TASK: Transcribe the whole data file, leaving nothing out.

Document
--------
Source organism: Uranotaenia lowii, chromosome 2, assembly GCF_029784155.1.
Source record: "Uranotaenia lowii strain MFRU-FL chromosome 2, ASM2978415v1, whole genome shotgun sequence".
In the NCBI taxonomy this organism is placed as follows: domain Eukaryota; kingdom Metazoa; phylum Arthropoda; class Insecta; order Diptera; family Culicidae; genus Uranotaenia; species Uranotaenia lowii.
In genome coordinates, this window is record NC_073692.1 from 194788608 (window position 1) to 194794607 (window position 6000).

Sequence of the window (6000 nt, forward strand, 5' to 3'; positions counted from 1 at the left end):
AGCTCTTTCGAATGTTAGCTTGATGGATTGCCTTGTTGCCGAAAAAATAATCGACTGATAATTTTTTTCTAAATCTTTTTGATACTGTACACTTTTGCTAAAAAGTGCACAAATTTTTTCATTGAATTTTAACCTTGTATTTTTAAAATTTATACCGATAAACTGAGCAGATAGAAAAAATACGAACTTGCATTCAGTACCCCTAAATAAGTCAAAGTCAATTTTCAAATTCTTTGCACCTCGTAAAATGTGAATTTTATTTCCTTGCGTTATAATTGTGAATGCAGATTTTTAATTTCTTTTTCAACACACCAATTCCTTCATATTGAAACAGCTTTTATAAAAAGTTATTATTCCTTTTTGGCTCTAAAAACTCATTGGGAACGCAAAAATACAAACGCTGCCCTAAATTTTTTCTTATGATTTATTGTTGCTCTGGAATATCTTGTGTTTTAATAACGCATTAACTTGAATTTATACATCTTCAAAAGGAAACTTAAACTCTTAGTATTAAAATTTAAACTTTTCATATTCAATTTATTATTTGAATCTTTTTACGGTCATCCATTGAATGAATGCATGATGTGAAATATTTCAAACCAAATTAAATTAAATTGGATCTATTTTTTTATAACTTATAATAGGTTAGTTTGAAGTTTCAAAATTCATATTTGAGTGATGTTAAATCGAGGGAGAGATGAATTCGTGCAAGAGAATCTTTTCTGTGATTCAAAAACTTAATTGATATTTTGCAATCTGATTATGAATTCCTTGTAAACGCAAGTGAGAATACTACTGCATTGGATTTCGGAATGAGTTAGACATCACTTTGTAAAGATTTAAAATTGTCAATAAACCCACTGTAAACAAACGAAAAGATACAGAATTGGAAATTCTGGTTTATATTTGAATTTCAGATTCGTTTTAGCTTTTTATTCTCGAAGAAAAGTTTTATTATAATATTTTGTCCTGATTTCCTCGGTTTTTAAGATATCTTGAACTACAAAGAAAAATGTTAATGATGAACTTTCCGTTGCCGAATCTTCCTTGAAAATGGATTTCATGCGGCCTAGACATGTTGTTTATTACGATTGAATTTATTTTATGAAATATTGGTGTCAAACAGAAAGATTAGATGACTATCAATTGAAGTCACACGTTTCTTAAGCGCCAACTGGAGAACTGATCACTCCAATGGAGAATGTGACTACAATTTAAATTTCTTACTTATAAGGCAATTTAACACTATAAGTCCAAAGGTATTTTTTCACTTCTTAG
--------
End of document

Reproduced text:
Source organism: Uranotaenia lowii, chromosome 2, assembly GCF_029784155.1.
Source record: "Uranotaenia lowii strain MFRU-FL chromosome 2, ASM2978415v1, whole genome shotgun sequence".
In the NCBI taxonomy this organism is placed as follows: domain Eukaryota; kingdom Metazoa; phylum Arthropoda; class Insecta; order Diptera; family Culicidae; genus Uranotaenia; species Uranotaenia lowii.
In genome coordinates, this window is record NC_073692.1 from 194788608 (window position 1) to 194794607 (window position 6000).

Sequence of the window (6000 nt, forward strand, 5' to 3'; positions counted from 1 at the left end):
AGCTCTTTCGAATGTTAGCTTGATGGATTGCCTTGTTGCCGAAAAAATAATCGACTGATAATTTTTTTCTAAATCTTTTTGATACTGTACACTTTTGCTAAAAAGTGCACAAATTTTTTCATTGAATTTTAACCTTGTATTTTTAAAATTTATACCGATAAACTGAGCAGATAGAAAAAATACGAACTTGCATTCAGTACCCCTAAATAAGTCAAAGTCAATTTTCAAATTCTTTGCACCTCGTAAAATGTGAATTTTATTTCCTTGCGTTATAATTGTGAATGCAGATTTTTAATTTCTTTTTCAACACACCAATTCCTTCATATTGAAACAGCTTTTATAAAAAGTTATTATTCCTTTTTGGCTCTAAAAACTCATTGGGAACGCAAAAATACAAACGCTGCCCTAAATTTTTTCTTATGATTTATTGTTGCTCTGGAATATCTTGTGTTTTAATAACGCATTAACTTGAATTTATACATCTTCAAAAGGAAACTTAAACTCTTAGTATTAAAATTTAAACTTTTCATATTCAATTTATTATTTGAATCTTTTTACGGTCATCCATTGAATGAATGCATGATGTGAAATATTTCAAACCAAATTAAATTAAATTGGATCTATTTTTTTATAACTTATAATAGGTTAGTTTGAAGTTTCAAAATTCATATTTGAGTGATGTTAAATCGAGGGAGAGATGAATTCGTGCAAGAGAATCTTTTCTGTGATTCAAAAACTTAATTGATATTTTGCAATCTGATTATGAATTCCTTGTAAACGCAAGTGAGAATACTACTGCATTGGATTTCGGAATGAGTTAGACATCACTTTGTAAAGATTTAAAATTGTCAATAAACCCACTGTAAACAAACGAAAAGATACAGAATTGGAAATTCTGGTTTATATTTGAATTTCAGATTCGTTTTAGCTTTTTATTCTCGAAGAAAAGTTTTATTATAATATTTTGTCCTGATTTCCTCGGTTTTTAAGATATCTTGAACTACAAAGAAAAATGTTAATGATGAACTTTCCGTTGCCGAATCTTCCTTGAAAATGGATTTCATGCGGCCTAGACATGTTGTTTATTACGATTGAATTTATTTTATGAAATATTGGTGTCAAACAGAAAGATTAGATGACTATCAATTGAAGTCACACGTTTCTTAAGCGCCAACTGGAGAACTGATCACTCCAATGGAGAATGTGACTACAATTTAAATTTCTTACTTATAAGGCAATTTAACACTATAAGTCCAAAGGTATTTTTTCACTTCTTAG